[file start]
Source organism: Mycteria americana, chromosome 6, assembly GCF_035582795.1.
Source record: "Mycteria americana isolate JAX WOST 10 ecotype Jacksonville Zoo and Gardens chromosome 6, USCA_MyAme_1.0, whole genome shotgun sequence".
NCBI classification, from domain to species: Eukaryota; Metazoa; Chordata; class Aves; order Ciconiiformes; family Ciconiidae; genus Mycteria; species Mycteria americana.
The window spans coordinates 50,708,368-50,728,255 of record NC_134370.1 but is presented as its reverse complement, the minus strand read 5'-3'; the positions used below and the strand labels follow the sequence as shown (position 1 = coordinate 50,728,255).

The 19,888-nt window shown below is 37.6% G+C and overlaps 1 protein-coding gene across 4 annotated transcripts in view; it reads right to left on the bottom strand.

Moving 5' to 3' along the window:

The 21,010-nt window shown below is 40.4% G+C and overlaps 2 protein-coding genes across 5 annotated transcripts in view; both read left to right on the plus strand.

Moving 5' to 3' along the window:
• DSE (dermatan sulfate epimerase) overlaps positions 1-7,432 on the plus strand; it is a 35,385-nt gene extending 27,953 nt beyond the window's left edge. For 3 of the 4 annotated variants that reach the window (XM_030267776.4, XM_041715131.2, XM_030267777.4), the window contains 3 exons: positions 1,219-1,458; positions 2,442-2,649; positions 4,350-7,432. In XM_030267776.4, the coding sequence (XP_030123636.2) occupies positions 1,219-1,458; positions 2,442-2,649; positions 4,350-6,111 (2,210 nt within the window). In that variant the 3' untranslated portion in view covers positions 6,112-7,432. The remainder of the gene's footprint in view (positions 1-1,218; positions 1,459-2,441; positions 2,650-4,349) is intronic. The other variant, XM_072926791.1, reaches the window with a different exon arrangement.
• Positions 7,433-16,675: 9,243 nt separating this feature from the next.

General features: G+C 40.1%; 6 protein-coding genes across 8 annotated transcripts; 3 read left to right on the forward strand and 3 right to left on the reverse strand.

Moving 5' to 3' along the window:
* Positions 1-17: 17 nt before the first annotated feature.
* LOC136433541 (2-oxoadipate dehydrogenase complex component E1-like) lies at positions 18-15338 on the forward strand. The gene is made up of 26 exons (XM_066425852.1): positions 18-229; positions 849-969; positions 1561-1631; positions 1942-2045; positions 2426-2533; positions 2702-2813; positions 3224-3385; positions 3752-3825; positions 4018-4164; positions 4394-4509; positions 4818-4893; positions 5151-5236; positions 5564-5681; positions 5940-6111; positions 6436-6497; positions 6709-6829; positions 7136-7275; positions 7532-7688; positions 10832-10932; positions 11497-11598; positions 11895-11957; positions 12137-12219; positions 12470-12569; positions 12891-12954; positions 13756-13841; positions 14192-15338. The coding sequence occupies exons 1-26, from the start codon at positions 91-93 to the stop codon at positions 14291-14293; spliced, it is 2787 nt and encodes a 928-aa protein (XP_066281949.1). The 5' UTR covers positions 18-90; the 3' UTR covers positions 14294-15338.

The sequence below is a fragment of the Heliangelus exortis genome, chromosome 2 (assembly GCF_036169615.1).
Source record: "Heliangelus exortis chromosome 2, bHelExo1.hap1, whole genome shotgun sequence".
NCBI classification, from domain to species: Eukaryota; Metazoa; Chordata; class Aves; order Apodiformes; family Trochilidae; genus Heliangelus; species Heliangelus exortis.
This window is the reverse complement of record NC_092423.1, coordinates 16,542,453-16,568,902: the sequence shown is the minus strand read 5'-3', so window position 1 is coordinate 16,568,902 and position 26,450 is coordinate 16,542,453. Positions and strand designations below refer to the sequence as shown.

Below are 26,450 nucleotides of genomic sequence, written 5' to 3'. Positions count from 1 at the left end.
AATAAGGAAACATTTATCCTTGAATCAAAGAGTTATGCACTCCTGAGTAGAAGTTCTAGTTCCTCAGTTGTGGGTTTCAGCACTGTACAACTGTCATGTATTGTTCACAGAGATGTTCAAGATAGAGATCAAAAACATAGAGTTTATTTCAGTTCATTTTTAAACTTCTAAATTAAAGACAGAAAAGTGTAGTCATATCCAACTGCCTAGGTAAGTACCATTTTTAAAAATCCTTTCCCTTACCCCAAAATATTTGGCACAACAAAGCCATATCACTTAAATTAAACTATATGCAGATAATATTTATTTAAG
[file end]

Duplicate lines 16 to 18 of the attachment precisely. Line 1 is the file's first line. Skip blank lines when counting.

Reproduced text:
Source record: "Heliangelus exortis chromosome 2, bHelExo1.hap1, whole genome shotgun sequence".
NCBI classification, from domain to species: Eukaryota; Metazoa; Chordata; class Aves; order Apodiformes; family Trochilidae; genus Heliangelus; species Heliangelus exortis.
This window is the reverse complement of record NC_092423.1, coordinates 16,542,453-16,568,902: the sequence shown is the minus strand read 5'-3', so window position 1 is coordinate 16,568,902 and position 26,450 is coordinate 16,542,453. Positions and strand designations below refer to the sequence as shown.